Action cards are crucial to getting past some of the more difficult levels. As you play through a mission, your soldiers will fire their regular weapons automatically; but in tough situations against several enemies, the Action cards will often mean the difference between life and death. As an example, one of the early cards you get is called the Firecracker, and lets you lob a grenade at a group of enemies for big damage. It's important to note, however, that once used, you cannot use an action card again in that round, so it pays to save them for only the most difficult situations.
It's also important to upgrade your cards. As you play you'll sometimes earn fuel as quest rewards. You can use fuel to upgrade both soldier and action cards to make your soldiers stronger and your action cards more potent. You also have the option to buy fuel for real money, but I found it was pretty easy to earn it just by playing.
Freemium concerns and other issues
In the beginning, you start with 140 energy, and each mission you play uses up 20 energy. So by that math you'll get to play seven missions before you have to stop or buy more energy for real money. But each time you level up as a player, the game refills your energy to full, so you won't even hit your limit for quite awhile.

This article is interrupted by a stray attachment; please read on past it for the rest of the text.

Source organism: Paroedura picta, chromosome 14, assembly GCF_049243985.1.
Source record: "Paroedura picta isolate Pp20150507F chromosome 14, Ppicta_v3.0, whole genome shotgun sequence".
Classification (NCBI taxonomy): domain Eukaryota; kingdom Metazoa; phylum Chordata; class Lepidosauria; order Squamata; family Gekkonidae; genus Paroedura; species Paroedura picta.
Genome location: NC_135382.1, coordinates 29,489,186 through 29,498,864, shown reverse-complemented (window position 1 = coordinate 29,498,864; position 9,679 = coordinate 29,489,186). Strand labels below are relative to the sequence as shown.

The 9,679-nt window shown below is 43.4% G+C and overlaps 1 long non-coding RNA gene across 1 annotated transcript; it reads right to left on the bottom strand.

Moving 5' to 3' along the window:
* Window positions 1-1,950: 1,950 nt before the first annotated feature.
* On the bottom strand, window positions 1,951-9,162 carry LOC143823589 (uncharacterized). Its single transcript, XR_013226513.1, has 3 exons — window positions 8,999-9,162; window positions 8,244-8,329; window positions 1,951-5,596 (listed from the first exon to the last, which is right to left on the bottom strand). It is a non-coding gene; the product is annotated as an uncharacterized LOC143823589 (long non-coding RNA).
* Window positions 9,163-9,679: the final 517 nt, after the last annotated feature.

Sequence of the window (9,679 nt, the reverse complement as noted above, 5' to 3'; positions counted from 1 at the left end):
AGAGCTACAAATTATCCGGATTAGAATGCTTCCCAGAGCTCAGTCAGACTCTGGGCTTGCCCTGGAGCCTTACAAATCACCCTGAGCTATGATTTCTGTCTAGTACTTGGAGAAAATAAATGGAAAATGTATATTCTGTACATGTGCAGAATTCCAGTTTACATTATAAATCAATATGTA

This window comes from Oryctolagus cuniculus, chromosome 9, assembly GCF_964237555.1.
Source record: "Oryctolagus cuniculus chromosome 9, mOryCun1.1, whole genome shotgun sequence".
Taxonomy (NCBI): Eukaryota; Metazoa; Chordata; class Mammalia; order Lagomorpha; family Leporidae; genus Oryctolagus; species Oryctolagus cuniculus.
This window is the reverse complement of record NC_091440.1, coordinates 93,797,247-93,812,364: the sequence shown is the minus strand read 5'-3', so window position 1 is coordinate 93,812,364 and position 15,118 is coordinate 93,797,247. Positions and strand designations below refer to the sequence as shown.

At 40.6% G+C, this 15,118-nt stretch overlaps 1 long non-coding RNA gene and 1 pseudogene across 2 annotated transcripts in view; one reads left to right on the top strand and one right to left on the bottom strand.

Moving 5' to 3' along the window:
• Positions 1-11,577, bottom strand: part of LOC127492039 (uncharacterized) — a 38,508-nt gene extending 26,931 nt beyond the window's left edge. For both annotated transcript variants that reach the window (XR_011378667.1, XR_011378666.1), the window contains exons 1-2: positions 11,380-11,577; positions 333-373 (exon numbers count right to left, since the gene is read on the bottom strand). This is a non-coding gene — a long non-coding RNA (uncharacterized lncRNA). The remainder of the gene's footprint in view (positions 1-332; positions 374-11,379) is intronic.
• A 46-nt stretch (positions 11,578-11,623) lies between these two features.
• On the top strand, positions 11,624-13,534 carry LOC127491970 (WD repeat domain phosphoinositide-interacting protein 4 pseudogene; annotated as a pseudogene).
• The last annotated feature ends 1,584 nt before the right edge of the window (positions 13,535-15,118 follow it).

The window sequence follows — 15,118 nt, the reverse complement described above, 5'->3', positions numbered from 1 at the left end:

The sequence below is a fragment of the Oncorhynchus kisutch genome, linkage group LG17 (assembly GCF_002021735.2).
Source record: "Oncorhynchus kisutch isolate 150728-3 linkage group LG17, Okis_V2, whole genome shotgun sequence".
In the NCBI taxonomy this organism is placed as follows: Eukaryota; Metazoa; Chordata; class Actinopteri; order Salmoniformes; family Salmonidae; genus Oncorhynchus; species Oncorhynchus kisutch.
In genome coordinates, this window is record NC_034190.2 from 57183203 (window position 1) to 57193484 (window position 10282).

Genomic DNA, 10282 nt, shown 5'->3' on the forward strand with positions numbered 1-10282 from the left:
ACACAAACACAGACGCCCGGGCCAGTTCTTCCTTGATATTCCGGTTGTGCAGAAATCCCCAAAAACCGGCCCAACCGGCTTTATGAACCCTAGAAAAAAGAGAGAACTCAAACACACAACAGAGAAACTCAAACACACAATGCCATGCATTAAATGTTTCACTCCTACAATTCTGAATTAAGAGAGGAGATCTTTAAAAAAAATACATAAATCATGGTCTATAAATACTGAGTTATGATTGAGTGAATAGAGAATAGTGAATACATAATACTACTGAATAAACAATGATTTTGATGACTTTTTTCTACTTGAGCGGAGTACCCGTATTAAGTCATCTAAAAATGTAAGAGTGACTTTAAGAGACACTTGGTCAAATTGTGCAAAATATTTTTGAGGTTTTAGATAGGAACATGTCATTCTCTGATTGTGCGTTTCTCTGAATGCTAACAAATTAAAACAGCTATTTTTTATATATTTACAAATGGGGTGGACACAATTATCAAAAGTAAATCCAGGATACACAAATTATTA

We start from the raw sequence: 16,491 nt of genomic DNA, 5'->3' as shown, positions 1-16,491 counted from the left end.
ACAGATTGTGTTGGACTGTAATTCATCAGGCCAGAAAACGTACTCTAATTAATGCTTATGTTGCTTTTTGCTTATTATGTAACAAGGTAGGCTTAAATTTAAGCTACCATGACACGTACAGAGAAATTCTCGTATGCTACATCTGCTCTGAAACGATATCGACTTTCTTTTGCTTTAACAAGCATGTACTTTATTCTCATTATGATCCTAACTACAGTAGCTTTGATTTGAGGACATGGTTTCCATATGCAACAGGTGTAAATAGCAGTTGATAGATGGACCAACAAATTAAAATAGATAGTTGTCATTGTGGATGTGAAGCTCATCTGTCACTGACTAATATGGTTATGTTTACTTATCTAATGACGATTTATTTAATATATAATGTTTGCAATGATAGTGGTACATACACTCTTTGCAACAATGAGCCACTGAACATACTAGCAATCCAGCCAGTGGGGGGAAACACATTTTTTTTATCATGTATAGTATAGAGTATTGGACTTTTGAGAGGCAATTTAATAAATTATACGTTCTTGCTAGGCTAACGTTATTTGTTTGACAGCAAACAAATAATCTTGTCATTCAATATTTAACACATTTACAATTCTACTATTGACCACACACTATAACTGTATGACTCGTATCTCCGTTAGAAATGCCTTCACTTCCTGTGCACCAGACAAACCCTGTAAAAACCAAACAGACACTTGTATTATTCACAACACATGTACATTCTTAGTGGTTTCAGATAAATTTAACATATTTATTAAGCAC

My concern is about later in the game, when it takes longer to level your character and the energy refills are few and far in between. At this stage of the game, I imagine the energy limits will get frustrating unless you're okay with waiting it out. For the most part, the freemium model will not be in your way, but be aware that later it will become a problem.
The other issue I had with this game is that it's almost impossible to read the text on cards on the smaller iPhone screen. A recent bug update says they should be more readable, but I didn't see much of a difference. On the iPad, it's no problem at all, but it's worth mentioning if all you have is an iPhone or iPod Touch.
The Collectables is an excellent action-based strategy game with amazing looking graphics, a fun action movie storyline, and tight gameplay. The touch controls let you control your soldiers individually or as a group, making strategic maneuvers possible and immensely satisfying to pull off.
Though it's playable on the iPhone, the small screen size makes it a bit crowded, and you're going to have trouble reading some of the smaller text until the developers provide a fix. On the iPad, it's excellent.
Late in the game, once you've invested a lot of time, I think energy will start to become an issue. The only way around it is to spend real money, or wait until your energy builds back up. Still, as long as you have a little patience, The Collectables is an outstanding game, and it's perfect for anyone who wants a balanced mix of action and strategy.